Christmas Eve lifeboat tragedy remembered by Dun Laoghaire RNLI at ceremony
At noon this Christmas Eve (Saturday 24 December) at the end of the East Pier in Dun Laoghaire, Dublin, RNLI volunteer lifeboat crew will gather to lay wreaths at sea and remember 15 of their lifeboat colleagues who were lost while in service in 1895.
The annual ceremony, which has become a Christmas Eve tradition for the station, also remembers all those who have drowned around our coasts, in rivers, inland waters and abroad.
The ceremony will see lifeboat crew joined by members of the Dun Laoghaire Coast Guard and Civil Defence, who will form an honour guard. Both Dun Laoghaire RNLI’s inshore and all-weather lifeboat will launch, and the crew will lay wreaths off the east pier in view of the public. This year broadcaster, PJ Gallagher, will read an account of the disaster, published at the time of the tragedy.
Joe O’Donnell of ‘Wedding Pipers’ will play a lament from the Lighthouse Battery and musician, William Byrne, will perform the ‘Ballad of the Palme.’
On 24 December 1895 the 'Civil Service No. 1' Dun Laoghaire lifeboat was wrecked while proceeding to the assistance of the SS Palme of Finland. The entire crew, 15 in total, were drowned. The lifeboat capsized 600 yards from the distressed vessel and, although every effort was made to send help to the lifeboat and to the Palme, nothing could be done.
The second Dun Laoghaire lifeboat 'Hannah Pickard' also launched but it too capsized under sail, fortunately all crew returned safely. The Captain, his wife, child and 17 crew were eventually rescued on the 26th December by the SS Tearaght.
The short ceremony takes place under the lighthouse at the end of the East Pier. It includes an ecumenical blessing, a reading from a news article published at the time and music.
Commenting on the event Dun Laoghaire RNLI Lifeboat Operations Manager Ed Totterdell said, ‘The loss of fifteen lifeboat volunteers devastated the local community at the time but the RNLI here kept going. Volunteer lifeboat crew came forward then, as they still do, to help those in trouble at sea and on inland waters. We hold this ceremony to honour their memory but also to remember all those we have lost to drowning.’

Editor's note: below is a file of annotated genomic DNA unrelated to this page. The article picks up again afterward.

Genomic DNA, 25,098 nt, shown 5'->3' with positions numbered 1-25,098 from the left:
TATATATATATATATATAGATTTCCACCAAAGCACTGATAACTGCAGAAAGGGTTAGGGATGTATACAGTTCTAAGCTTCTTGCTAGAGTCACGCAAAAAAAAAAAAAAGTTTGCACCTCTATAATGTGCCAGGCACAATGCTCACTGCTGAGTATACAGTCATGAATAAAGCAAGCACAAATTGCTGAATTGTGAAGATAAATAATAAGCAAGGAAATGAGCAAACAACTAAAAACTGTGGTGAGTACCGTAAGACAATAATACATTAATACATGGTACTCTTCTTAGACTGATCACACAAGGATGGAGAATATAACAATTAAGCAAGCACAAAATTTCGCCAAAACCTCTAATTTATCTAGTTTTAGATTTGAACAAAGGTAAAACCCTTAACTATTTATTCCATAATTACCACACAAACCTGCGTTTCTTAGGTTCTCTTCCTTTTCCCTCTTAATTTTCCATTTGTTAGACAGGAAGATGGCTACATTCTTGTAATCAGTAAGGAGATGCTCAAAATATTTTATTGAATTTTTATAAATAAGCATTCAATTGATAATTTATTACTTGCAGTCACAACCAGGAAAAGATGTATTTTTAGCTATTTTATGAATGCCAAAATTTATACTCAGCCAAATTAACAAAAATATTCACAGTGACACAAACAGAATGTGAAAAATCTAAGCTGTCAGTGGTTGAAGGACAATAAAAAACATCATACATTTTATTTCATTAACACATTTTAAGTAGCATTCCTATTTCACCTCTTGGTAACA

‘Our lifeboat crew is on call this Christmas as they are every day of the year, and we hope everyone has a safe and peaceful time. We are also delighted to welcome back PJ Gallagher, who was a valued member of our crew when he lived in Dun Laoghaire and who remains a great friend of the lifeboat service in Ireland. People are very welcome to come and join us at the end of the East Pier, it’s our Christmas tradition and one that is very special to us.’
Note for Editor:
Date: 12 Noon, Christmas Eve, 24th December 2022
Event: RNLI Christmas Eve Ceremony
Location: End of the East Pier, Dun Laoghaire, meet at Dun Laoghaire lifeboat station at 11.15am
Directions: Pass DART station coming from Dublin, first left-hand turn after traffic lights.
Additional information: Please allow time to reach the lighthouse for the ceremony that begins at midday.
On 24th December 1895 the number two lifeboat was wrecked while proceeding to the assistance of the SS Palme of Finland, the whole of her crew, 15 in number, drowned.
Their names were John Baker, John Bartley, Edward Crowe, Thomas Dunphy, William Dunphy, Francis McDonald, Edward Murphy, Patrick Power, James Ryan, Francis Saunders, George Saunders, Edward Shannon, Henry Underhill, Alexander Williams and Henry Williams.
Key facts about the RNLI
The RNLI charity saves lives at sea. Its volunteers provide a 24-hour search and rescue service around the United Kingdom and Republic of Ireland coasts. The RNLI operates 238 lifeboat stations in the UK and Ireland and more than 240 lifeguard units on beaches around the UK and Channel Islands. The RNLI is independent of Coastguard and government and depends on voluntary donations and legacies to maintain its rescue service. Since the RNLI was founded in 1824, its lifeboat crews and lifeguards have saved over 142,700 lives.
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